The ability to innovate is fundamental to business success. Innovation can mean improving existing products, processes or systems and it can also be the development of new technologies. In some cases, innovative technologies can create entirely new product lines that completely redefine an industry. These products and services are called disruptive innovations and can be the most challenging for established businesses to manage. Innovation and Disruption: Harnessing Change for Business Success is a comprehensive book that discusses how organizations can effectively implement and manage changes. The authors explore ways to improve the efficiency of business operations, increase productivity and profitability, develop talent, and build strong financial strength.
The authors also explain how to recognize when a business is being disrupted and strategies for avoiding disruptions or even becoming a disruptive company in an industry. Disruptive innovations occur when smaller companies enter a market and offer products that provide a different kind of value than those offered by established competitors. These innovations may claim an entire market segment or simply drive the larger companies out of business. They can be categorized into two types: low-end and new-market disruption. Low-end disruption occurs when the innovative entrants produce cheaper versions of existing products that compete with the lowest price point of an existing market, while new-market disruption involves developing a product or service that serves a distinct customer base that the current market doesn’t reach.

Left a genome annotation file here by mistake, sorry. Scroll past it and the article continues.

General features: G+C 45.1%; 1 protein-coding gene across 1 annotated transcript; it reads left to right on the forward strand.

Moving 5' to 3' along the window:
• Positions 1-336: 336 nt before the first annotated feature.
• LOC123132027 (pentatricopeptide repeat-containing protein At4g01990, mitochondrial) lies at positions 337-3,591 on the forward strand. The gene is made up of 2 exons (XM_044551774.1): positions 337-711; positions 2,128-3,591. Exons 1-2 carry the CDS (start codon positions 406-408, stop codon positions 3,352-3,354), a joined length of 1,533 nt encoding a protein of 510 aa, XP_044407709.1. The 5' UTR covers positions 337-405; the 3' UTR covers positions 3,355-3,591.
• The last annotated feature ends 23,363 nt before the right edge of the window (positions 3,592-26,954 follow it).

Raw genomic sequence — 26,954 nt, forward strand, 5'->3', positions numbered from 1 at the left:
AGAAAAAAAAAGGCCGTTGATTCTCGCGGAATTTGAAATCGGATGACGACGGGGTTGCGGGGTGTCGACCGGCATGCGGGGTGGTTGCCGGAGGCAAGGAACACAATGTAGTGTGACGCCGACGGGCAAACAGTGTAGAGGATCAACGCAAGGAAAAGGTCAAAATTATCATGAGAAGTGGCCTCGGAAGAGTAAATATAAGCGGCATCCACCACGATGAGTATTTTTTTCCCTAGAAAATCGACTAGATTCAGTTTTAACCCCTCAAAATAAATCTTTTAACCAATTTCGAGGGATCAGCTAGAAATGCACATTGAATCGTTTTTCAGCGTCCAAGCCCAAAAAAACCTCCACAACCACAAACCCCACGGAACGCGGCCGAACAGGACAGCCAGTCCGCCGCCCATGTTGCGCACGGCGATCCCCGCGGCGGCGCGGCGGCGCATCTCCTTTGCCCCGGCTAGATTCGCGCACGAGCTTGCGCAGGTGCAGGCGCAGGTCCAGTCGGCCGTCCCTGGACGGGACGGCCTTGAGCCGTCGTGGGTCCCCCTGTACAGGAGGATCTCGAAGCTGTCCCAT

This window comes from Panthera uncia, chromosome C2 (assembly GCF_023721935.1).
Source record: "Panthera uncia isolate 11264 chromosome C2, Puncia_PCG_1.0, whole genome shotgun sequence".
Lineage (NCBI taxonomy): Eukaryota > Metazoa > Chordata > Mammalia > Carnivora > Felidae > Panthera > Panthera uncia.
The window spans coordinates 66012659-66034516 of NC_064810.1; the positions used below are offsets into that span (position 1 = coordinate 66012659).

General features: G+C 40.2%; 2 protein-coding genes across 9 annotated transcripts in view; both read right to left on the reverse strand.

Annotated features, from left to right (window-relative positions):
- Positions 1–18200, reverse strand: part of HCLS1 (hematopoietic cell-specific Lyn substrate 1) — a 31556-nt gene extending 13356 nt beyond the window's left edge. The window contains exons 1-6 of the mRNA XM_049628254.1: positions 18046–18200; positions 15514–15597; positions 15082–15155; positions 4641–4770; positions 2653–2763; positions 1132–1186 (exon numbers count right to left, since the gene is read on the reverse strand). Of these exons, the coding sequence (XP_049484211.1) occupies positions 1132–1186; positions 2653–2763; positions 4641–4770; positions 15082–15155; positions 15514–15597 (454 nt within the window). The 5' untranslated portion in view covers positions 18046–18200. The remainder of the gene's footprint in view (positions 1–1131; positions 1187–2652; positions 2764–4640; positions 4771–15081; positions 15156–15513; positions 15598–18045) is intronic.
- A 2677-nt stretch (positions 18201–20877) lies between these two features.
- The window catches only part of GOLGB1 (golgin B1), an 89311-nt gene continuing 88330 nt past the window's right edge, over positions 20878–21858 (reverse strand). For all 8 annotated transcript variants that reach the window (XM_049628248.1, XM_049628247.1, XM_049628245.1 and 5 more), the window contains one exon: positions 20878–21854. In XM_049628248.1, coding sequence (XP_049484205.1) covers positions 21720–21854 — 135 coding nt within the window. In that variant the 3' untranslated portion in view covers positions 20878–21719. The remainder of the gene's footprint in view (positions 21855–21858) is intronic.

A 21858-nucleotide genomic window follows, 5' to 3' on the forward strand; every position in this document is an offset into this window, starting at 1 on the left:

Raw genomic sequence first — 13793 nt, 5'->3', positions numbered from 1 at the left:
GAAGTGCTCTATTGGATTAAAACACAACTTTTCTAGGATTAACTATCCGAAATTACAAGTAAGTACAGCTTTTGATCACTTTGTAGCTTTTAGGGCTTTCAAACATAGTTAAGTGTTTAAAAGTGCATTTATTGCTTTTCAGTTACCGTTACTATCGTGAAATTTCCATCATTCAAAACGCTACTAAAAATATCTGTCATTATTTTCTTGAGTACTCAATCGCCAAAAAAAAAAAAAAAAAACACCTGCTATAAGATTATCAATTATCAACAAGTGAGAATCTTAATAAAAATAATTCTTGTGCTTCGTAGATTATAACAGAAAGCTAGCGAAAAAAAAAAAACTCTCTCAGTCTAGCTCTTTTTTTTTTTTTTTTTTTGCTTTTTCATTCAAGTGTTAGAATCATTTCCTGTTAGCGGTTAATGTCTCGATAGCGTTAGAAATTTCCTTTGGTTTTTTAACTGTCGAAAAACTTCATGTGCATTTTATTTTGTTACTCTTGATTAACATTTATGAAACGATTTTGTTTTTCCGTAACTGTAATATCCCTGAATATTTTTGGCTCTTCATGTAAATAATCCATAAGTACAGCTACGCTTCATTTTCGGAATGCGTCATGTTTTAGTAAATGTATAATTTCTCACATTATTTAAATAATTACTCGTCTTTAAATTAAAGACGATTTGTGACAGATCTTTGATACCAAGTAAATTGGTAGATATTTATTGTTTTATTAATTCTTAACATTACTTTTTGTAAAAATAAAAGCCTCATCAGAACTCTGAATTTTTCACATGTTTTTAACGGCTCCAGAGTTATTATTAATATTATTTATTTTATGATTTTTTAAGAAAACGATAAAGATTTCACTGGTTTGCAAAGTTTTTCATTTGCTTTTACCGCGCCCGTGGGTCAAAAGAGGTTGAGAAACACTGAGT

Harvard professor Clayton Christensen popularized the concept of disruptive technology in an HBR article and later in his Wall Street Journal, Business Week and New York Times bestseller The Innovator’s Dilemma. This theory contends that well-managed, financially successful businesses can be pushed aside by disruptive technologies if they fail to abandon outdated business models and invest in research and development for emerging markets. While disruptive innovations are typically considered a threat by incumbents, they are usually welcomed by consumers because of the lower cost and greater convenience. For example, the laptop computers and desktops that replaced the traditional pocket calculators and handheld calculators are considered disruptive innovations because they provided more functionality at a much lower price than their predecessors.
The proliferation of smartphones is another example of disruptive innovation, which is now a dominant force in the computer industry. A good way to approach disruptive innovation is to focus on making incremental improvements in an existing product or service line. This can be more beneficial for the company than putting too much energy into competing with other firms in the same industry, which can lead to an unsustainable level of stress and expense. It’s important to keep in mind that disruptive innovation takes time and resources to become fully effective, so entrepreneurs should approach it carefully. They should also remember that not every disruptive innovation becomes a worldwide phenomenon, such as the iPod or Tesla cars. Instead, some disruptors remain niche players that only make a small impact on their local markets. However, these niche players can eventually evolve into market leaders.